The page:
DEPARTMENT OF LABOR ADOPTS NEW H-2A WORKER PROGRAM RULES
On February 12, 2010 the U.S. Department of Labor (DOL) adopted its final rule (2010 Rule) governing the H-2A temporary agriculture alien worker program, including those at horse farms. This rule went in to effect on March 15, 2010.
Unfortunately, these new regulations are likely to make the H-2A program more burdensome for employers to utilize.
On December 18, 2008, the Bush DOL adopted a final rule (2008 Rule) outlining new procedures for the administration of the H-2A program that went into effect January 17, 2009.
On May 29, 2009, the Obama DOL suspended the Bush 2008 Rule to reexamine it and reinstated the rules that had previously governed the H-2A program. This suspension was to last nine months after which the DOL would either propose new H-2A rules or reinstate the 2008 Rule. However, on June 29, 2009, the U.S. District Court for the Middle District of North Carolina issued an injunction barring the DOL from suspending the 2008 Rule.
On September 4, 2009, the DOL published a proposed H-2A rule in the Federal Register (2009 Proposed Rule).
The Obama DOL stated reason for embarking on a new rulemaking process was because they felt that the 2008 Rule “does not provide an adequate level of protection for either U.S. or Foreign workers.”
On October 20, 2009, the American Horse Council submitted comments to the DOL concerning the proposed H-2A rule those comments can be viewed herehttp://www.horsecouncil.org/regulations/Comments_H2A.php.
The 2009 Proposed Rule largely rolled back most of the provisions of the 2008 Rule that were intended to make the H-2A program more usable and efficient and added new and burdensome requirements.
The 2010 Rule issued by the DOL on February 12, 2010, keeps unchanged most of the provisions of the 2009 Proposed Rule. The DOL did make a few changes in response to comments submitted by stakeholders including the AHC.
Major provisions of the 2010 Rule
Attestation-based process rescinded. The 2008 Rule created an “attestation” application process whereby an employer would attest, under threat of penalties, including fines, revocation of certification, and program debarment, that it had fully complied with all H-2A program requirements. This was intended to expedite processing applications for the H-2A program.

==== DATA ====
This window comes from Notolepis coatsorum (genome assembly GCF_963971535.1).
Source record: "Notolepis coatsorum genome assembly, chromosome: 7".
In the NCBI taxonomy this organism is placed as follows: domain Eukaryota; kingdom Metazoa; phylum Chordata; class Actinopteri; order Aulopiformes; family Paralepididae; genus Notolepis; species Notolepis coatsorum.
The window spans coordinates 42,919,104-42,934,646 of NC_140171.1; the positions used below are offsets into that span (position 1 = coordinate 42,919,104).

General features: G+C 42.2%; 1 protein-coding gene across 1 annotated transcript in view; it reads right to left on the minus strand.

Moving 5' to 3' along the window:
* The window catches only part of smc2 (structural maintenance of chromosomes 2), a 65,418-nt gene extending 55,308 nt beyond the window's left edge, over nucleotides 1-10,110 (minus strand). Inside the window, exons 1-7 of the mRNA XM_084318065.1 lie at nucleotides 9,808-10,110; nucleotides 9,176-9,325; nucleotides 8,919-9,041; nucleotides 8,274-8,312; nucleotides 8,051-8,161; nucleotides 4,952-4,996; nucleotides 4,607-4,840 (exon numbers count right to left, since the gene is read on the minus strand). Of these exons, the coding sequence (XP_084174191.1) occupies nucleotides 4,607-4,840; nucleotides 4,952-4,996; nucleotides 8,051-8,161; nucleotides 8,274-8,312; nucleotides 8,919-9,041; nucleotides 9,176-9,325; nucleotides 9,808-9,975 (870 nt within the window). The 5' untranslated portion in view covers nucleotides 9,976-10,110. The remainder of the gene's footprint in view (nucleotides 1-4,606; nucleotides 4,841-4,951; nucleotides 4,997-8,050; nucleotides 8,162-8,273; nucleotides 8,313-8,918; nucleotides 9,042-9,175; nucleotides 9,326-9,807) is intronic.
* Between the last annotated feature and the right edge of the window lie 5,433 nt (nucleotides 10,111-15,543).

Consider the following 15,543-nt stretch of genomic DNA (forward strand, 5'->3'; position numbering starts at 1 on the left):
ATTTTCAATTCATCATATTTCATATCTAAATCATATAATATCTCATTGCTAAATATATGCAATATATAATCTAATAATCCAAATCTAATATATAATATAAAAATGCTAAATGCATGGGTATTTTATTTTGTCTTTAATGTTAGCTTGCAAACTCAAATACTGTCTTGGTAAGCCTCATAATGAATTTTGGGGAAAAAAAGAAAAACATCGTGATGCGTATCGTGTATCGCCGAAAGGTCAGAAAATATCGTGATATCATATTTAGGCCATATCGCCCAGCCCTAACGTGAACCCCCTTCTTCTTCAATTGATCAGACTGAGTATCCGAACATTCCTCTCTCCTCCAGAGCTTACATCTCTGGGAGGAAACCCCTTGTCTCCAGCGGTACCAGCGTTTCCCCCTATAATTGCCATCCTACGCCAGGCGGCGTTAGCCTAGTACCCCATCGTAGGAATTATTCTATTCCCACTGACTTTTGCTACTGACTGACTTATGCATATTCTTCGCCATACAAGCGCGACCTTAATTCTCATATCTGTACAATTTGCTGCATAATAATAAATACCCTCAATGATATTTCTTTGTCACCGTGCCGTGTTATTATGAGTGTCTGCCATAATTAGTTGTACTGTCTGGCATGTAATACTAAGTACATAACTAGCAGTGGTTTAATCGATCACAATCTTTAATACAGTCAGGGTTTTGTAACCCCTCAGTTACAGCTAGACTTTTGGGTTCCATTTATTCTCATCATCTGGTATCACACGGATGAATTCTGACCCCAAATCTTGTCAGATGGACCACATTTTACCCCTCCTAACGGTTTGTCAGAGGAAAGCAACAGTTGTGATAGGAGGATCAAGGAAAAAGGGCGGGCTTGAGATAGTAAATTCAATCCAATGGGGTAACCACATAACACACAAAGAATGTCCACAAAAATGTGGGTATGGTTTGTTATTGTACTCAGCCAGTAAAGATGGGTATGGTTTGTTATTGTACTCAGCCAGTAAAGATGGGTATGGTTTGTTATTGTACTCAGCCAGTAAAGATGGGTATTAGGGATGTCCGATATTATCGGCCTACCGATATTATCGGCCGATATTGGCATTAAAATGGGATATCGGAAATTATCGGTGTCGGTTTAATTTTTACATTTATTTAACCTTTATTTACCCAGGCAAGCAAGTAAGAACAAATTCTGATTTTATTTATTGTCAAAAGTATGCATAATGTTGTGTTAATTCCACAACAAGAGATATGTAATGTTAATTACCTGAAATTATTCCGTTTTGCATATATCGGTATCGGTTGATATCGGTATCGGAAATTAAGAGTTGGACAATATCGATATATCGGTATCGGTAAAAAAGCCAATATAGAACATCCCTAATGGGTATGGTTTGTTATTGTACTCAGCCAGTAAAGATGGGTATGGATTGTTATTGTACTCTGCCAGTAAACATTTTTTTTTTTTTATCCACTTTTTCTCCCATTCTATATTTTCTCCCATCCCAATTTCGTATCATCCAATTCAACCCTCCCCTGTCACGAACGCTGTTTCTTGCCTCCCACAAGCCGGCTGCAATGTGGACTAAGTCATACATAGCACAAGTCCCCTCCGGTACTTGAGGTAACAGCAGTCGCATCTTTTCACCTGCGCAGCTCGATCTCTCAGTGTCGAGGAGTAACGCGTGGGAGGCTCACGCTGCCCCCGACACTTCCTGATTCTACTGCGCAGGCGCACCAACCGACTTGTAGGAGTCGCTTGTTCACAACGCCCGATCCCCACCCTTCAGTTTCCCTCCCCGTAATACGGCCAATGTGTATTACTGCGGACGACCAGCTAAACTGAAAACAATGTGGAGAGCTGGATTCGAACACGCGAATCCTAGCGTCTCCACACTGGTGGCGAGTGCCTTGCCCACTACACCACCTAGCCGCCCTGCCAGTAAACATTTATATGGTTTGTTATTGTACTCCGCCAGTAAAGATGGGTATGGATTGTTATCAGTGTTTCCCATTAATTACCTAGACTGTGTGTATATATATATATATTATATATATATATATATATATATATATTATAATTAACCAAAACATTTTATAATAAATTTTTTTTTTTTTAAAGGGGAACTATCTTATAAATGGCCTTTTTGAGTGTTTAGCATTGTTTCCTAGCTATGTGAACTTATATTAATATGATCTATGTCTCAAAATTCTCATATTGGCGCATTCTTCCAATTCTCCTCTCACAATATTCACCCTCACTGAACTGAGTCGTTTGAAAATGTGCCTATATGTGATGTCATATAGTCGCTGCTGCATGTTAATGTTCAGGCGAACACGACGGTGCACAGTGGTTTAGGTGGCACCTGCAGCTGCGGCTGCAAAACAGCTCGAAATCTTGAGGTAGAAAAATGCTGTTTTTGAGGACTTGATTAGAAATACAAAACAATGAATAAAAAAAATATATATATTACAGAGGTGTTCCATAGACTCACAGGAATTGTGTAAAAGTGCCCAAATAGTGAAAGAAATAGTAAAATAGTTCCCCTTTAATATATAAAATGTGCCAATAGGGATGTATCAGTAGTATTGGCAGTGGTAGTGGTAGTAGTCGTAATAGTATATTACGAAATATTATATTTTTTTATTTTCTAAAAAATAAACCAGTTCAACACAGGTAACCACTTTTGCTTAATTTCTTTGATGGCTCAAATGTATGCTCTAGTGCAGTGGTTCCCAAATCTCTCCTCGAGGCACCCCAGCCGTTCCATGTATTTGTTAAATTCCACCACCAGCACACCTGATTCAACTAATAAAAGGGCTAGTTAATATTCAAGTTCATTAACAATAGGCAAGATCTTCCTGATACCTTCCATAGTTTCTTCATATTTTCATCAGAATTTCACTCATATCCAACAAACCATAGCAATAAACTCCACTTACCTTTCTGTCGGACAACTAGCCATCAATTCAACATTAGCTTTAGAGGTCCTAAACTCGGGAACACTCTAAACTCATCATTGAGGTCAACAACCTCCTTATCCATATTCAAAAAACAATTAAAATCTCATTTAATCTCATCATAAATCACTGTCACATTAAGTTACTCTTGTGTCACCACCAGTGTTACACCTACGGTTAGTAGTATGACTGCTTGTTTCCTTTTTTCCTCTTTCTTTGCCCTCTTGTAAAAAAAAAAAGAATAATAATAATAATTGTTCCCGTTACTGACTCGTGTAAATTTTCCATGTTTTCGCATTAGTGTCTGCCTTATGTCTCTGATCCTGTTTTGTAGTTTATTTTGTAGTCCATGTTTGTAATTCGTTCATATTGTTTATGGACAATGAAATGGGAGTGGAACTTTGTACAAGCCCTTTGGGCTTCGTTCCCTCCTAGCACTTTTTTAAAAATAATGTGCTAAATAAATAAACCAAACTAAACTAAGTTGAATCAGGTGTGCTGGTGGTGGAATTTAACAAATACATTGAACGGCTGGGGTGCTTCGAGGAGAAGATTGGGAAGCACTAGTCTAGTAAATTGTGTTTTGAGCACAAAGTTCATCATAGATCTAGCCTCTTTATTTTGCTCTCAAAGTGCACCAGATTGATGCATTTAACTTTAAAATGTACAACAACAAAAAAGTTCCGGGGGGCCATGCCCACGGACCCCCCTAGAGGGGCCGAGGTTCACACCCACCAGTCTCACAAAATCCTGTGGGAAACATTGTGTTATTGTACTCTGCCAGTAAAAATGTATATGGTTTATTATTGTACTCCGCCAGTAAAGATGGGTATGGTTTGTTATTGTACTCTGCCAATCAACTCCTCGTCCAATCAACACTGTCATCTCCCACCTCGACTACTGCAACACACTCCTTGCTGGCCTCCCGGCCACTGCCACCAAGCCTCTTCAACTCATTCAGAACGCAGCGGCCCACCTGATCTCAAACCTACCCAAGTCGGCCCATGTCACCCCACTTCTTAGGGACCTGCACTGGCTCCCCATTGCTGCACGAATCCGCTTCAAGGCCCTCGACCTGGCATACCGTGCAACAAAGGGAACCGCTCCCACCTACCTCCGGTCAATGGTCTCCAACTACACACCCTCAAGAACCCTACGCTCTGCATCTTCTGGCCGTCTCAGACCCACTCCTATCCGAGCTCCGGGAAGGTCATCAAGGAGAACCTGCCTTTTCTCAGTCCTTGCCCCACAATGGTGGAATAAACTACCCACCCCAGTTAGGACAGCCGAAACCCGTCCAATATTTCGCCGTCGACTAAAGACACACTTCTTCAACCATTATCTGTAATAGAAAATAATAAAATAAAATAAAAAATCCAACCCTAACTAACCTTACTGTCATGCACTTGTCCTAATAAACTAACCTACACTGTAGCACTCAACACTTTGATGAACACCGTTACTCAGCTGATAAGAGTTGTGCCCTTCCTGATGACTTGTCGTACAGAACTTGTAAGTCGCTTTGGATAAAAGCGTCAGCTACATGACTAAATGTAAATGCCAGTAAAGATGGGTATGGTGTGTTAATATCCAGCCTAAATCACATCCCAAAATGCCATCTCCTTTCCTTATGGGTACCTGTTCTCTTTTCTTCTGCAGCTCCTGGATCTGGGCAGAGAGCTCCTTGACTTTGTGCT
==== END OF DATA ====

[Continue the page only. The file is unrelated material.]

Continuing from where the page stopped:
The 2010 Rule abandons the attestation model. The final rule requires a certifying officer (CO) to decide whether an adequate labor market test has been performed and other program requirements met prior to approving a labor certification application.
Required pre-filing activity and advertising. Like the 2008 Rule, the 2010 Rule would require H-2A employers to go through a recruitment process to ensure that there are no qualified American workers able and available for the temporary job involved before filing an application for Temporary Employment Certification. The recruitment must include: submitting a job order with the State Workforce Agency (SWA) serving the area of intended employment and retained on file with the SWA until 50 percent of the work contract period is completed. Employers must also place at least two print advertisements one of which must be on a Sunday.
Employers must contact former U.S. employees who were employed within the last year and recruit in no more than three States currently designated as a State of traditional or expected labor supply for the intended job. This process must begin well in advance of filing for a Temporary Employment Certification.
The 2010 Rule significantly does not require employers with “remote workplaces” to provide physical space or other assistance to interview U.S. workers in a place other than the worksite that is readily accessible as was originally required in the 2009 Proposed Rule. Employers are now only required to interview potential workers by phone or at the worksite.
The 2010 Rule requires employers to maintain recruitment reports during the pre-filing recruitment period and file it with the application. This report must include information regarding all recruitments sources, names of all U.S. workers who applied or were referred to the job, confirmation that former workers were contacted and an explanation for any workers who were not hired. This report has to be updated continuously through 50 percent of the contract work period. A record of the recruitment report must be retained for 3 years.